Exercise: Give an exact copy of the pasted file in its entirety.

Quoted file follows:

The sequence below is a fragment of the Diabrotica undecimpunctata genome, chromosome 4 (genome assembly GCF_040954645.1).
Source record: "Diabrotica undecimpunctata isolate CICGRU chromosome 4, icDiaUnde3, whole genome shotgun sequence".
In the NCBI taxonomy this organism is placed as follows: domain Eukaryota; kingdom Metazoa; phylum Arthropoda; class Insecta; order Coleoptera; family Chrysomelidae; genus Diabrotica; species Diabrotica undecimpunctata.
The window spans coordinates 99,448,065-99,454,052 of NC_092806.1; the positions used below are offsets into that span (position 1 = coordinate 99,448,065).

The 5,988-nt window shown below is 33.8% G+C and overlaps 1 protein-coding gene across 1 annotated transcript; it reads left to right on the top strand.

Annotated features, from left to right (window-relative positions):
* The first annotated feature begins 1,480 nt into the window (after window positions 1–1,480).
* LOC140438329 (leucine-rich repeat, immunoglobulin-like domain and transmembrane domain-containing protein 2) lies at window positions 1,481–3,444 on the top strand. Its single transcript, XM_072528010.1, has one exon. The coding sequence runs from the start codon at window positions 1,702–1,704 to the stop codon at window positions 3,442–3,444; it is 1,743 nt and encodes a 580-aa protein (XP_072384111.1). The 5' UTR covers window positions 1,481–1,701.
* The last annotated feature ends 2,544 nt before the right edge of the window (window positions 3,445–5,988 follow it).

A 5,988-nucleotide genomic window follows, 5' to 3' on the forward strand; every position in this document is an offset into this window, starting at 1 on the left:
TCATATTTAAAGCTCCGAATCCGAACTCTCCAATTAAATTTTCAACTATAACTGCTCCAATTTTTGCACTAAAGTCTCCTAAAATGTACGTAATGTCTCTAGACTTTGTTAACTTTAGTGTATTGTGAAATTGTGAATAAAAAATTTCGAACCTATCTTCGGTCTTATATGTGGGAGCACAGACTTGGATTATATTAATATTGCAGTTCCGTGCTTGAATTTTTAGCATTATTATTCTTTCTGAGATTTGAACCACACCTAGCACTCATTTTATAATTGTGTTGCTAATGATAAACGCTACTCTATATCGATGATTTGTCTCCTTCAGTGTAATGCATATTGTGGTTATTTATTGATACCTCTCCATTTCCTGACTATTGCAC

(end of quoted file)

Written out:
The sequence below is a fragment of the Diabrotica undecimpunctata genome, chromosome 4 (genome assembly GCF_040954645.1).
Source record: "Diabrotica undecimpunctata isolate CICGRU chromosome 4, icDiaUnde3, whole genome shotgun sequence".
In the NCBI taxonomy this organism is placed as follows: domain Eukaryota; kingdom Metazoa; phylum Arthropoda; class Insecta; order Coleoptera; family Chrysomelidae; genus Diabrotica; species Diabrotica undecimpunctata.
The window spans coordinates 99,448,065-99,454,052 of NC_092806.1; the positions used below are offsets into that span (position 1 = coordinate 99,448,065).

The 5,988-nt window shown below is 33.8% G+C and overlaps 1 protein-coding gene across 1 annotated transcript; it reads left to right on the top strand.

Annotated features, from left to right (window-relative positions):
* The first annotated feature begins 1,480 nt into the window (after window positions 1–1,480).
* LOC140438329 (leucine-rich repeat, immunoglobulin-like domain and transmembrane domain-containing protein 2) lies at window positions 1,481–3,444 on the top strand. Its single transcript, XM_072528010.1, has one exon. The coding sequence runs from the start codon at window positions 1,702–1,704 to the stop codon at window positions 3,442–3,444; it is 1,743 nt and encodes a 580-aa protein (XP_072384111.1). The 5' UTR covers window positions 1,481–1,701.
* The last annotated feature ends 2,544 nt before the right edge of the window (window positions 3,445–5,988 follow it).

A 5,988-nucleotide genomic window follows, 5' to 3' on the forward strand; every position in this document is an offset into this window, starting at 1 on the left:
TCATATTTAAAGCTCCGAATCCGAACTCTCCAATTAAATTTTCAACTATAACTGCTCCAATTTTTGCACTAAAGTCTCCTAAAATGTACGTAATGTCTCTAGACTTTGTTAACTTTAGTGTATTGTGAAATTGTGAATAAAAAATTTCGAACCTATCTTCGGTCTTATATGTGGGAGCACAGACTTGGATTATATTAATATTGCAGTTCCGTGCTTGAATTTTTAGCATTATTATTCTTTCTGAGATTTGAACCACACCTAGCACTCATTTTATAATTGTGTTGCTAATGATAAACGCTACTCTATATCGATGATTTGTCTCCTTCAGTGTAATGCATATTGTGGTTATTTATTGATACCTCTCCATTTCCTGACTATTGCAC